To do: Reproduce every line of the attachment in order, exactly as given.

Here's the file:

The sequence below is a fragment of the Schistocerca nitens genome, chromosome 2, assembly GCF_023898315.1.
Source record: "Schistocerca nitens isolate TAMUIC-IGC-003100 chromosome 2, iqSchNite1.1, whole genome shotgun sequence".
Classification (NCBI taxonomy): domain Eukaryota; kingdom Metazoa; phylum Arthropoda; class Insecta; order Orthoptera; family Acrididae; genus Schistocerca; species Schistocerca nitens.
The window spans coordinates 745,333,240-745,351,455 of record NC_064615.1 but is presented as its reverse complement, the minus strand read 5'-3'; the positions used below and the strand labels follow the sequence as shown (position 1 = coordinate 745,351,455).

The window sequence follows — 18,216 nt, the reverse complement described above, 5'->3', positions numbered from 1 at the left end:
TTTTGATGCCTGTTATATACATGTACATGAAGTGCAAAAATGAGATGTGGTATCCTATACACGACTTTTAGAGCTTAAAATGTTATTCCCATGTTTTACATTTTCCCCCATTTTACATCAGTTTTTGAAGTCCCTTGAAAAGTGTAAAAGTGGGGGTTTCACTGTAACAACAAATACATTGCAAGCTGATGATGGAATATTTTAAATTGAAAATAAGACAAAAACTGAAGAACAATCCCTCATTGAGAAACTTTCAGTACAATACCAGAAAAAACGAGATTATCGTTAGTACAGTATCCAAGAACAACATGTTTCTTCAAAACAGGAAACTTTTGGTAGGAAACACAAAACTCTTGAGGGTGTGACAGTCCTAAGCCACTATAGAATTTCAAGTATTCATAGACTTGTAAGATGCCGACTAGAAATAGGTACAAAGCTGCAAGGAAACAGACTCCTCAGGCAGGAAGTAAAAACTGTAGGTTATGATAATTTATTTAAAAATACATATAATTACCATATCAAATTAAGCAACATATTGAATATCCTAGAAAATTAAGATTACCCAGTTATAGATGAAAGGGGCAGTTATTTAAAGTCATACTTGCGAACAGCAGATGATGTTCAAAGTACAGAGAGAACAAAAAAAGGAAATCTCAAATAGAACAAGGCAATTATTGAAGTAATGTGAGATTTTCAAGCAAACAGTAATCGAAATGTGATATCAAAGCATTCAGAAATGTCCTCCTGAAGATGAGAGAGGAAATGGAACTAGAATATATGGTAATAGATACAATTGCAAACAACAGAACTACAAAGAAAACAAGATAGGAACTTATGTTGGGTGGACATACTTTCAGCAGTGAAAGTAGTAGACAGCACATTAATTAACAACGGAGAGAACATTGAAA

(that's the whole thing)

The sequence below is a fragment of the Schistocerca nitens genome, chromosome 2, assembly GCF_023898315.1.
Source record: "Schistocerca nitens isolate TAMUIC-IGC-003100 chromosome 2, iqSchNite1.1, whole genome shotgun sequence".
Classification (NCBI taxonomy): domain Eukaryota; kingdom Metazoa; phylum Arthropoda; class Insecta; order Orthoptera; family Acrididae; genus Schistocerca; species Schistocerca nitens.
The window spans coordinates 745,333,240-745,351,455 of record NC_064615.1 but is presented as its reverse complement, the minus strand read 5'-3'; the positions used below and the strand labels follow the sequence as shown (position 1 = coordinate 745,351,455).

The window sequence follows — 18,216 nt, the reverse complement described above, 5'->3', positions numbered from 1 at the left end:
TTTTGATGCCTGTTATATACATGTACATGAAGTGCAAAAATGAGATGTGGTATCCTATACACGACTTTTAGAGCTTAAAATGTTATTCCCATGTTTTACATTTTCCCCCATTTTACATCAGTTTTTGAAGTCCCTTGAAAAGTGTAAAAGTGGGGGTTTCACTGTAACAACAAATACATTGCAAGCTGATGATGGAATATTTTAAATTGAAAATAAGACAAAAACTGAAGAACAATCCCTCATTGAGAAACTTTCAGTACAATACCAGAAAAAACGAGATTATCGTTAGTACAGTATCCAAGAACAACATGTTTCTTCAAAACAGGAAACTTTTGGTAGGAAACACAAAACTCTTGAGGGTGTGACAGTCCTAAGCCACTATAGAATTTCAAGTATTCATAGACTTGTAAGATGCCGACTAGAAATAGGTACAAAGCTGCAAGGAAACAGACTCCTCAGGCAGGAAGTAAAAACTGTAGGTTATGATAATTTATTTAAAAATACATATAATTACCATATCAAATTAAGCAACATATTGAATATCCTAGAAAATTAAGATTACCCAGTTATAGATGAAAGGGGCAGTTATTTAAAGTCATACTTGCGAACAGCAGATGATGTTCAAAGTACAGAGAGAACAAAAAAAGGAAATCTCAAATAGAACAAGGCAATTATTGAAGTAATGTGAGATTTTCAAGCAAACAGTAATCGAAATGTGATATCAAAGCATTCAGAAATGTCCTCCTGAAGATGAGAGAGGAAATGGAACTAGAATATATGGTAATAGATACAATTGCAAACAACAGAACTACAAAGAAAACAAGATAGGAACTTATGTTGGGTGGACATACTTTCAGCAGTGAAAGTAGTAGACAGCACATTAATTAACAACGGAGAGAACATTGAAA